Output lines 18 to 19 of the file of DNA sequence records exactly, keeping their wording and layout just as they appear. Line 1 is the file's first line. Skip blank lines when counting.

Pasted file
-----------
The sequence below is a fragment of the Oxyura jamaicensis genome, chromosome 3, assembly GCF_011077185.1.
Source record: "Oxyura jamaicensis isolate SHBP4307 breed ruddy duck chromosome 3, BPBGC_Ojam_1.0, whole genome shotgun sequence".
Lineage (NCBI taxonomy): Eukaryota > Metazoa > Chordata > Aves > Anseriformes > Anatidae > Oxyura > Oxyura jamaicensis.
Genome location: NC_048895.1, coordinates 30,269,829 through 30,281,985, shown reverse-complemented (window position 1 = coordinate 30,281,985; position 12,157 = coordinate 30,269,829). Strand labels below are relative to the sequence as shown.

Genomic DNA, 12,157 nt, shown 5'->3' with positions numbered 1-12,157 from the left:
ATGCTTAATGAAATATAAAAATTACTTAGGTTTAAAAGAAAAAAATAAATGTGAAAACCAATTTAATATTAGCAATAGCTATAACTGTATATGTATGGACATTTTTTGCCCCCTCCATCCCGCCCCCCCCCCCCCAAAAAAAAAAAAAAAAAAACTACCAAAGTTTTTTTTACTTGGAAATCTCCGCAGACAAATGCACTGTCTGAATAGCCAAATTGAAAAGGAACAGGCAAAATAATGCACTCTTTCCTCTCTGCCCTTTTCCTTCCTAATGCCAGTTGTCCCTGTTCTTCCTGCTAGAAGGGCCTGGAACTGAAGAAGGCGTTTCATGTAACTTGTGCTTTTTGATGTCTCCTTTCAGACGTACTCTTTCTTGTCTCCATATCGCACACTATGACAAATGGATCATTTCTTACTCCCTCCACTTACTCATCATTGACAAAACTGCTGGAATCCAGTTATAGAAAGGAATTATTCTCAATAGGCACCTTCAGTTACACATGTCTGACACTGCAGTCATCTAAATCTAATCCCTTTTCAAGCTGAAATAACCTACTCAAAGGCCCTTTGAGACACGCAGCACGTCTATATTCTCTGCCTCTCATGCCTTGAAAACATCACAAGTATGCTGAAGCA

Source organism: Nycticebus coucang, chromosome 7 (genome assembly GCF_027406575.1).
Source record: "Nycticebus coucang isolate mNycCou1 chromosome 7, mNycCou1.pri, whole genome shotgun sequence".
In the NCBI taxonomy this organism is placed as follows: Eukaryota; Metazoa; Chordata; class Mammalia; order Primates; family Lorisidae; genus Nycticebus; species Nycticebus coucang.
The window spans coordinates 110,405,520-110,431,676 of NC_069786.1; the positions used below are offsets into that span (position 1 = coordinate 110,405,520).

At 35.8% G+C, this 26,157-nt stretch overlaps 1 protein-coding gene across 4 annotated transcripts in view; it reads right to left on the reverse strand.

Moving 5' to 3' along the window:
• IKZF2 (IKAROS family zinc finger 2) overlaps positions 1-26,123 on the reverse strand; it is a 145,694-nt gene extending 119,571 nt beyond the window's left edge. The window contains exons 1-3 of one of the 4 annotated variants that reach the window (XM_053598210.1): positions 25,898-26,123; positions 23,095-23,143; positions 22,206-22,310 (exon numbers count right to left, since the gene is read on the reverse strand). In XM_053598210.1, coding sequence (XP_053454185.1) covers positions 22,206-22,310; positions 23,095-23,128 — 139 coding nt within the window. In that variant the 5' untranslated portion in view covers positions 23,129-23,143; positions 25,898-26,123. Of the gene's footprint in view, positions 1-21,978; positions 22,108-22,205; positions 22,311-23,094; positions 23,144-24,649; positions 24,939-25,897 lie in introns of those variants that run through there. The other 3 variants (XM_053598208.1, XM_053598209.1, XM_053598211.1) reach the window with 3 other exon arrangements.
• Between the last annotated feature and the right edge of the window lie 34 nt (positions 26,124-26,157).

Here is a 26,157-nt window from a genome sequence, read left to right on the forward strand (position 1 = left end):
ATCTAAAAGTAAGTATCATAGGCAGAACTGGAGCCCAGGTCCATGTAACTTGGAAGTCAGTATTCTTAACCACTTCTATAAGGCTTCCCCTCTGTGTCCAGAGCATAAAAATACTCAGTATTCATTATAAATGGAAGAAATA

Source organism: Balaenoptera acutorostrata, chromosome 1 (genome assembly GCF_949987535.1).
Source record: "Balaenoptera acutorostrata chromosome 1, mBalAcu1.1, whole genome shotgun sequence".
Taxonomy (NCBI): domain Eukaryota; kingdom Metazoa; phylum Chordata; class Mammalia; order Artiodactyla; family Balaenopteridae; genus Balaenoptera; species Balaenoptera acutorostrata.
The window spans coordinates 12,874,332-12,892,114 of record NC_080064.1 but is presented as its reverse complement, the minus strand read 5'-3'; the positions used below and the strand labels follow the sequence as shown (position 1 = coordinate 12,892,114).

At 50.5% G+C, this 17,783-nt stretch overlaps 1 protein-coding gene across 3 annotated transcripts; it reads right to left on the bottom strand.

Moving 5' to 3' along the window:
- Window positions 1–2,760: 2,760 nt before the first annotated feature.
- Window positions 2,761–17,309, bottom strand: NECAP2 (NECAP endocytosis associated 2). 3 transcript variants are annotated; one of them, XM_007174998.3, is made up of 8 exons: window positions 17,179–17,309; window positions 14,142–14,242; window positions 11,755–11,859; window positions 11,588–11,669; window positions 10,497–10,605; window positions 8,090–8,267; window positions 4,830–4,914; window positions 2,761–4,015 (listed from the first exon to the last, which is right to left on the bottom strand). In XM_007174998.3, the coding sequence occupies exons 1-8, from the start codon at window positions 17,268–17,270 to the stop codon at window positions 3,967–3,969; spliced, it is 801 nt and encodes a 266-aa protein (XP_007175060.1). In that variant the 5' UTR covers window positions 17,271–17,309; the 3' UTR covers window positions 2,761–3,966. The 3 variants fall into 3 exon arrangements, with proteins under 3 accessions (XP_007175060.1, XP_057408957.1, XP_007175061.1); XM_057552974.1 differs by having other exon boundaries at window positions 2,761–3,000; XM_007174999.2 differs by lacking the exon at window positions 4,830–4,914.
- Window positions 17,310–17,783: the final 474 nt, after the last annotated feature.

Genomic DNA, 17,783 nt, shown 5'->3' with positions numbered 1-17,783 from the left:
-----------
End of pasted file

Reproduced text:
Source record: "Balaenoptera acutorostrata chromosome 1, mBalAcu1.1, whole genome shotgun sequence".
Taxonomy (NCBI): domain Eukaryota; kingdom Metazoa; phylum Chordata; class Mammalia; order Artiodactyla; family Balaenopteridae; genus Balaenoptera; species Balaenoptera acutorostrata.